Democrats divided on Obama’s political tactic
After the wreckage of the midterm election, Democrats with close ties to the White House are pouring out advice on how to avoid political paralysis and prepare President Obama for his reelection fight.
But a sharp fault line has emerged. Liberals want Obama to confront Republicans more directly. Moderates, remembering how Bill Clinton altered course after losing control of Congress in 1994 and won reelection in 1996, want the president to work more cooperatively with Republicans in hopes of avoiding gridlock.
“It’s clear our base feels very strongly about the president taking a firm stand,” Sen. Richard J. Durbin (D-Ill.) said in an interview. “Meanwhile, the American people are saying, ‘Come up with a solution.’ He’s torn between competing interests in the body politic.”
For now, Obama seems to be coming down on the side of those who want conciliation. He is scrambling to round up enough Republican votes in the Senate for an arms treaty with Russia that until recently had seemed like a sure thing. And he has suggested he would consider a temporary extension of tax cuts for people earning more than $250,000 annually — a concession he had once vigorously opposed.
Some progressives with strong ties to Obama are dismayed.
Christopher Edley, a former Obama campaign advisor who worked in the Clinton administration, said he was troubled that the White House appeared ready to compromise in the tax fight even before serious negotiations had started.
“You can’t build bipartisanship on preemptive concessions,” Edley said in an interview. “These are bullies who can’t be appeased.”
Edley, who also served on Obama’s transition team advisory board, added: “Too much time was squandered pursuing bipartisanship — far beyond the point of a good-faith effort. Repeating the same hopeful approach would be tragic. They need to be open to bipartisanship, but there needs to be a demonstrated interest from the other side.”
At the same time, congressional Democrats are urging that Obama take action — any action — that will show voters that the administration is still working for them. In a private meeting Thursday in the Oval Office, Rep. Steny H. Hoyer (D-Md.), the House majority leader, urged the president to retool his job-creation message by adopting the slogan “Make it in America.” In a separate meeting on the same day, Sen. Bill Nelson (D-Fla.) told fellow Democrats that Obama needed to focus more squarely on jobs, said a person familiar with the meeting.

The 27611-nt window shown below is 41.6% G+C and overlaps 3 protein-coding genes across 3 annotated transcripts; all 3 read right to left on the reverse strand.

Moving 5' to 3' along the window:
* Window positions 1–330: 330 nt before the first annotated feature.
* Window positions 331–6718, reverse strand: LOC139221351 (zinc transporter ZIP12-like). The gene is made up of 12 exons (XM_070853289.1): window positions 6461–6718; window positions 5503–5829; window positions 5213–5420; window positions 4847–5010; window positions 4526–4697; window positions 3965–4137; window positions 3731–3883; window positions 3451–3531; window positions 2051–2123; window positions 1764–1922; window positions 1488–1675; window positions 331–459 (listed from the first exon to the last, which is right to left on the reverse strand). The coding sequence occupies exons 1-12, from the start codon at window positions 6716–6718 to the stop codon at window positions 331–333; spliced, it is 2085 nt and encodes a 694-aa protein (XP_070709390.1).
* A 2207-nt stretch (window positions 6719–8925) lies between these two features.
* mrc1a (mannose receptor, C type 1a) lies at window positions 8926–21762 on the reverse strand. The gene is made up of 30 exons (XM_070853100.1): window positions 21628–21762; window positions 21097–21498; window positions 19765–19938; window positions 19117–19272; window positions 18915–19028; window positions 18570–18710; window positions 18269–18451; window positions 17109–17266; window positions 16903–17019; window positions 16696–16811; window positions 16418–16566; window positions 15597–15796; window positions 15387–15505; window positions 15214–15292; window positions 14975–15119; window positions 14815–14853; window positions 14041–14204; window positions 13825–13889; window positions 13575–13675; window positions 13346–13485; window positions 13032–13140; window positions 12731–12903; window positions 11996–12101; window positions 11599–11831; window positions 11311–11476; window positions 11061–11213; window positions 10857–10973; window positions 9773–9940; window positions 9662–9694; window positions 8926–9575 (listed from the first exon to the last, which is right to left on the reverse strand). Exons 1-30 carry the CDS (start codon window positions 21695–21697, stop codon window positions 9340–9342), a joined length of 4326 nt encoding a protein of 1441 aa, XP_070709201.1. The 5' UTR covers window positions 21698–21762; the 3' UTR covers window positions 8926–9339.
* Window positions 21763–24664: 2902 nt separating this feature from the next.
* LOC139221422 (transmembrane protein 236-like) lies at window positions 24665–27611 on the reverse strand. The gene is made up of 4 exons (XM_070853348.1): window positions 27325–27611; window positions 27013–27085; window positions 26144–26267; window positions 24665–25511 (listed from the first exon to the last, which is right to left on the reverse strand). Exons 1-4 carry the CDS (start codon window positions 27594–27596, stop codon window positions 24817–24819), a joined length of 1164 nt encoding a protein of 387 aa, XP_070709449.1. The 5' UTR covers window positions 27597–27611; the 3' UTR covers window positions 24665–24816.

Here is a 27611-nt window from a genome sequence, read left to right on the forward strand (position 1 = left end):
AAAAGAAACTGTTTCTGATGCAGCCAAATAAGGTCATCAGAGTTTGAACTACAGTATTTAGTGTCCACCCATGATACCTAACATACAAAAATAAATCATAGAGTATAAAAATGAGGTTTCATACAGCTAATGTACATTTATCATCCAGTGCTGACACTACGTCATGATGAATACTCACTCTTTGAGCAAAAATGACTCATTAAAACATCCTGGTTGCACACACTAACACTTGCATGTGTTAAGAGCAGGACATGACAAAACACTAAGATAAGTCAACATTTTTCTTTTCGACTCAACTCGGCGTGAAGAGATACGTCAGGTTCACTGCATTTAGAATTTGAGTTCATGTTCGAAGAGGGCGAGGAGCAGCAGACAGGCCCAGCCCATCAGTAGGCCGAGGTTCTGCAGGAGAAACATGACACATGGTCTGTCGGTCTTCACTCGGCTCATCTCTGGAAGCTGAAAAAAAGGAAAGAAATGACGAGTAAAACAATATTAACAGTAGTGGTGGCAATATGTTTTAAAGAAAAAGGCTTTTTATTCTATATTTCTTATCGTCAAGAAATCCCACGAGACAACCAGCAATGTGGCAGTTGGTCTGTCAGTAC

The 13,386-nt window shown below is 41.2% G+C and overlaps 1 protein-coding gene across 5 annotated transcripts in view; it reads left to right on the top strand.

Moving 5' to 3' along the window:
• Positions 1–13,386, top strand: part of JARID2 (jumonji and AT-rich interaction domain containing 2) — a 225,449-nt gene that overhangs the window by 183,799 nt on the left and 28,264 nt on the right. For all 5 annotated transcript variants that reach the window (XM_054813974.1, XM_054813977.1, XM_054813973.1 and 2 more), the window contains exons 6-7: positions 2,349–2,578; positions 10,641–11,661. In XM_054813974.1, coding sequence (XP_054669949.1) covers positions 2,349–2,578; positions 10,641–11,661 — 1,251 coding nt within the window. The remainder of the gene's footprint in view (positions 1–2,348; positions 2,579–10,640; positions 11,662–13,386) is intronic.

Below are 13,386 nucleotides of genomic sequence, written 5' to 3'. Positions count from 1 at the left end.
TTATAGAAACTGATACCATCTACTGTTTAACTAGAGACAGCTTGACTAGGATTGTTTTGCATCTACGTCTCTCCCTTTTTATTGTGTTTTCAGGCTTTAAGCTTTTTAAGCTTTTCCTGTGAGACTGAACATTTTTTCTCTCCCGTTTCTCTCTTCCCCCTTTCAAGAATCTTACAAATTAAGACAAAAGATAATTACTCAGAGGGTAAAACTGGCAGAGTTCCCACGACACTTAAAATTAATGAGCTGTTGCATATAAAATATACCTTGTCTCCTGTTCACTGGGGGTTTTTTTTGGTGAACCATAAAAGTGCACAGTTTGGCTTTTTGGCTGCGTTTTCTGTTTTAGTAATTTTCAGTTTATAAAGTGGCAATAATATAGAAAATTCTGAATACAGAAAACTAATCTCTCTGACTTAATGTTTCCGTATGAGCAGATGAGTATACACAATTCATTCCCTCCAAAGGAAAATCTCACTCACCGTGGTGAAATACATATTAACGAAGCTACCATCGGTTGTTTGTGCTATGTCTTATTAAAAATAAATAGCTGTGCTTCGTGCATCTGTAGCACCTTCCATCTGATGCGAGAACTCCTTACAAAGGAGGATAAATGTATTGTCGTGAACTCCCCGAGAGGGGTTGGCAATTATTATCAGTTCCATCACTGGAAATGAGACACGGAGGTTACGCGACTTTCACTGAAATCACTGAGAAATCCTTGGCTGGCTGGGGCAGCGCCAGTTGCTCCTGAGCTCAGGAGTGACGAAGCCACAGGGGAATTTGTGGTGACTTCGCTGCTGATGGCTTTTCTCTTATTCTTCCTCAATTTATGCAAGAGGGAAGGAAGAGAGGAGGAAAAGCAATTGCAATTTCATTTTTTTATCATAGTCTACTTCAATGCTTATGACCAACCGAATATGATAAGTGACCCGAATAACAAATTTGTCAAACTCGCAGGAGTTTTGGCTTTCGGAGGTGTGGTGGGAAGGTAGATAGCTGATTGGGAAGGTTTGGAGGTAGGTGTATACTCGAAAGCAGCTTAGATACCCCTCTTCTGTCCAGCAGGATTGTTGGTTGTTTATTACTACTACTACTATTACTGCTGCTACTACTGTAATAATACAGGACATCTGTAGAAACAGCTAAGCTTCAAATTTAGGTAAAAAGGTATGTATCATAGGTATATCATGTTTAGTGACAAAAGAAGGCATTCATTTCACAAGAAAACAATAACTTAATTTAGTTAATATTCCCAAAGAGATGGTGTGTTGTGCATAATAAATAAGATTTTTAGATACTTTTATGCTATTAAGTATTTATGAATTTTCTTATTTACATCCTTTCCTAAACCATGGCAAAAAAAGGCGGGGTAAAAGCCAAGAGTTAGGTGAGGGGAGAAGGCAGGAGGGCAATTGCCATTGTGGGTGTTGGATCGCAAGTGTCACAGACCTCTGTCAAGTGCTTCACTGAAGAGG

Once wedded to an aggressive legislative strategy, Obama is likely to rely more on direct executive action that doesn’t require congressional approval.
Some of his outside advisors cheer that approach. Just last week, the Center for American Progress, a think tank with strong ties to the White House, dropped off a copy of its new study showing how Obama can advance his agenda through unilateral action.
Through his own executive powers, Obama can work to reduce oil imports, stave off home foreclosures, and delay military discharges to blunt the effects of the “don’t ask, don’t tell” policy barring gays from serving openly, the report said.
A White House official said the report would get a close look.
“It’s important for him to show he can make progress for the American people and show results for the American people, separate and apart from a purely congressional agenda,” said Neera Tanden, chief operating officer of the center and a former Obama administration aide.
One strand of advice coming in is that Obama shouldn’t follow the Clinton example. Clinton, after his party was crushed in the 1994 midterm election, pursued a strategy of “triangulation” — co-opting Republican ideas and abandoning the more ambitious parts of his own agenda.
“The overarching question is, will Obama react the same way Clinton did after the midterm setbacks?” Edley said. “If this is about history, the second act can’t be triangulation, even if that comes at the risk of a one-term presidency. I hope and believe that this guy is about making history.